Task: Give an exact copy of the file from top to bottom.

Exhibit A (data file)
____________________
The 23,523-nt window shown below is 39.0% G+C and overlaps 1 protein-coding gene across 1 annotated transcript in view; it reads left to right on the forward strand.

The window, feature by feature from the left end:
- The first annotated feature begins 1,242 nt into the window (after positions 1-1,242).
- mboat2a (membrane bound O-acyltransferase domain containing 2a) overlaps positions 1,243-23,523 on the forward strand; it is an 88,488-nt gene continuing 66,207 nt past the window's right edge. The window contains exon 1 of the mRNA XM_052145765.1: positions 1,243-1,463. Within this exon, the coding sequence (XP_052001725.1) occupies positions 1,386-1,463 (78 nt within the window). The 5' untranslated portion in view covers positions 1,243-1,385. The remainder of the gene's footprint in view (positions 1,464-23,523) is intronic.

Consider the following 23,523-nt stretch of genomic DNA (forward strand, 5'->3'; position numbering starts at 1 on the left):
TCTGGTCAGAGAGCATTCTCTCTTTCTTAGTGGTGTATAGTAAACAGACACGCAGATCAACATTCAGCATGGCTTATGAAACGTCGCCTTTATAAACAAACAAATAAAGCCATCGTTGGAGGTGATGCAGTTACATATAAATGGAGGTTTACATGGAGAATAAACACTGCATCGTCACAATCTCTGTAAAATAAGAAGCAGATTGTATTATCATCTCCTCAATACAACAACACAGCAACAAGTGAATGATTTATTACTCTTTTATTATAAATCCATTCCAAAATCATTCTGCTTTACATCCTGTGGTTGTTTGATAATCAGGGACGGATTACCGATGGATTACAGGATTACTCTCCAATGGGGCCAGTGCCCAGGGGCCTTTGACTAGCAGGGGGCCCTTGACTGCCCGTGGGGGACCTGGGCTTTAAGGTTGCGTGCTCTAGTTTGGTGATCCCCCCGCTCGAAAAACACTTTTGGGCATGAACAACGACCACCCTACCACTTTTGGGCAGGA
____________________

The 23,523-nt window shown below is 39.0% G+C and overlaps 1 protein-coding gene across 1 annotated transcript in view; it reads left to right on the forward strand.

The window, feature by feature from the left end:
- The first annotated feature begins 1,242 nt into the window (after positions 1-1,242).
- mboat2a (membrane bound O-acyltransferase domain containing 2a) overlaps positions 1,243-23,523 on the forward strand; it is an 88,488-nt gene continuing 66,207 nt past the window's right edge. The window contains exon 1 of the mRNA XM_052145765.1: positions 1,243-1,463. Within this exon, the coding sequence (XP_052001725.1) occupies positions 1,386-1,463 (78 nt within the window). The 5' untranslated portion in view covers positions 1,243-1,385. The remainder of the gene's footprint in view (positions 1,464-23,523) is intronic.

Consider the following 23,523-nt stretch of genomic DNA (forward strand, 5'->3'; position numbering starts at 1 on the left):
TCTGGTCAGAGAGCATTCTCTCTTTCTTAGTGGTGTATAGTAAACAGACACGCAGATCAACATTCAGCATGGCTTATGAAACGTCGCCTTTATAAACAAACAAATAAAGCCATCGTTGGAGGTGATGCAGTTACATATAAATGGAGGTTTACATGGAGAATAAACACTGCATCGTCACAATCTCTGTAAAATAAGAAGCAGATTGTATTATCATCTCCTCAATACAACAACACAGCAACAAGTGAATGATTTATTACTCTTTTATTATAAATCCATTCCAAAATCATTCTGCTTTACATCCTGTGGTTGTTTGATAATCAGGGACGGATTACCGATGGATTACAGGATTACTCTCCAATGGGGCCAGTGCCCAGGGGCCTTTGACTAGCAGGGGGCCCTTGACTGCCCGTGGGGGACCTGGGCTTTAAGGTTGCGTGCTCTAGTTTGGTGATCCCCCCGCTCGAAAAACACTTTTGGGCATGAACAACGACCACCCTACCACTTTTGGGCAGGA